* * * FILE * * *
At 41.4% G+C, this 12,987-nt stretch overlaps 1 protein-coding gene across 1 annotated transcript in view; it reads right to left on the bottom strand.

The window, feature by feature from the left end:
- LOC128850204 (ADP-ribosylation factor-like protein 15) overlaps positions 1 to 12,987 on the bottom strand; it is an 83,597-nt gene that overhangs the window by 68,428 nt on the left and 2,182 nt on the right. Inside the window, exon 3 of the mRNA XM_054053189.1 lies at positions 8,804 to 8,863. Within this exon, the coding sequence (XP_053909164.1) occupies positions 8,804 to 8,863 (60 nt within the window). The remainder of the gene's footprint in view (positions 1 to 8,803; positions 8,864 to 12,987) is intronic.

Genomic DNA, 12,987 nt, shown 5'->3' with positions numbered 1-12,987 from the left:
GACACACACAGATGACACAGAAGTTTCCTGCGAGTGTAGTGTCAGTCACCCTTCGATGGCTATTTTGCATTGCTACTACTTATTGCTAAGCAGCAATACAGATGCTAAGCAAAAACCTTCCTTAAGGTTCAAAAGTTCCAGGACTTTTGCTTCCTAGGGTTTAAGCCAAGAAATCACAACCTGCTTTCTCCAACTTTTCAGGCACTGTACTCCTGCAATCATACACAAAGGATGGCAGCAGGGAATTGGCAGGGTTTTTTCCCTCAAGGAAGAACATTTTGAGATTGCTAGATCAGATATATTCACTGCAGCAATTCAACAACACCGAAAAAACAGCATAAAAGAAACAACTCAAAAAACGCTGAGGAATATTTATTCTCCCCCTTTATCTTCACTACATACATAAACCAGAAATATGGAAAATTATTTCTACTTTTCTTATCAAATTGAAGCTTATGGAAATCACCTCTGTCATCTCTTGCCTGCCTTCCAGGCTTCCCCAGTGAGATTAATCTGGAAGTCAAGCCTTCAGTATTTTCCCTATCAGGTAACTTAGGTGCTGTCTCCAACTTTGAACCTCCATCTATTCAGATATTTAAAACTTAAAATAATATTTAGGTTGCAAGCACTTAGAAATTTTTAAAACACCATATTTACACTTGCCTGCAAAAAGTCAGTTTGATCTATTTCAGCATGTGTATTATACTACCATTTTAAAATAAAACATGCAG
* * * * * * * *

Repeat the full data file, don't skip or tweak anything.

At 41.4% G+C, this 12,987-nt stretch overlaps 1 protein-coding gene across 1 annotated transcript in view; it reads right to left on the bottom strand.

The window, feature by feature from the left end:
- LOC128850204 (ADP-ribosylation factor-like protein 15) overlaps positions 1 to 12,987 on the bottom strand; it is an 83,597-nt gene that overhangs the window by 68,428 nt on the left and 2,182 nt on the right. Inside the window, exon 3 of the mRNA XM_054053189.1 lies at positions 8,804 to 8,863. Within this exon, the coding sequence (XP_053909164.1) occupies positions 8,804 to 8,863 (60 nt within the window). The remainder of the gene's footprint in view (positions 1 to 8,803; positions 8,864 to 12,987) is intronic.

Genomic DNA, 12,987 nt, shown 5'->3' with positions numbered 1-12,987 from the left:
GACACACACAGATGACACAGAAGTTTCCTGCGAGTGTAGTGTCAGTCACCCTTCGATGGCTATTTTGCATTGCTACTACTTATTGCTAAGCAGCAATACAGATGCTAAGCAAAAACCTTCCTTAAGGTTCAAAAGTTCCAGGACTTTTGCTTCCTAGGGTTTAAGCCAAGAAATCACAACCTGCTTTCTCCAACTTTTCAGGCACTGTACTCCTGCAATCATACACAAAGGATGGCAGCAGGGAATTGGCAGGGTTTTTTCCCTCAAGGAAGAACATTTTGAGATTGCTAGATCAGATATATTCACTGCAGCAATTCAACAACACCGAAAAAACAGCATAAAAGAAACAACTCAAAAAACGCTGAGGAATATTTATTCTCCCCCTTTATCTTCACTACATACATAAACCAGAAATATGGAAAATTATTTCTACTTTTCTTATCAAATTGAAGCTTATGGAAATCACCTCTGTCATCTCTTGCCTGCCTTCCAGGCTTCCCCAGTGAGATTAATCTGGAAGTCAAGCCTTCAGTATTTTCCCTATCAGGTAACTTAGGTGCTGTCTCCAACTTTGAACCTCCATCTATTCAGATATTTAAAACTTAAAATAATATTTAGGTTGCAAGCACTTAGAAATTTTTAAAACACCATATTTACACTTGCCTGCAAAAAGTCAGTTTGATCTATTTCAGCATGTGTATTATACTACCATTTTAAAATAAAACATGCAG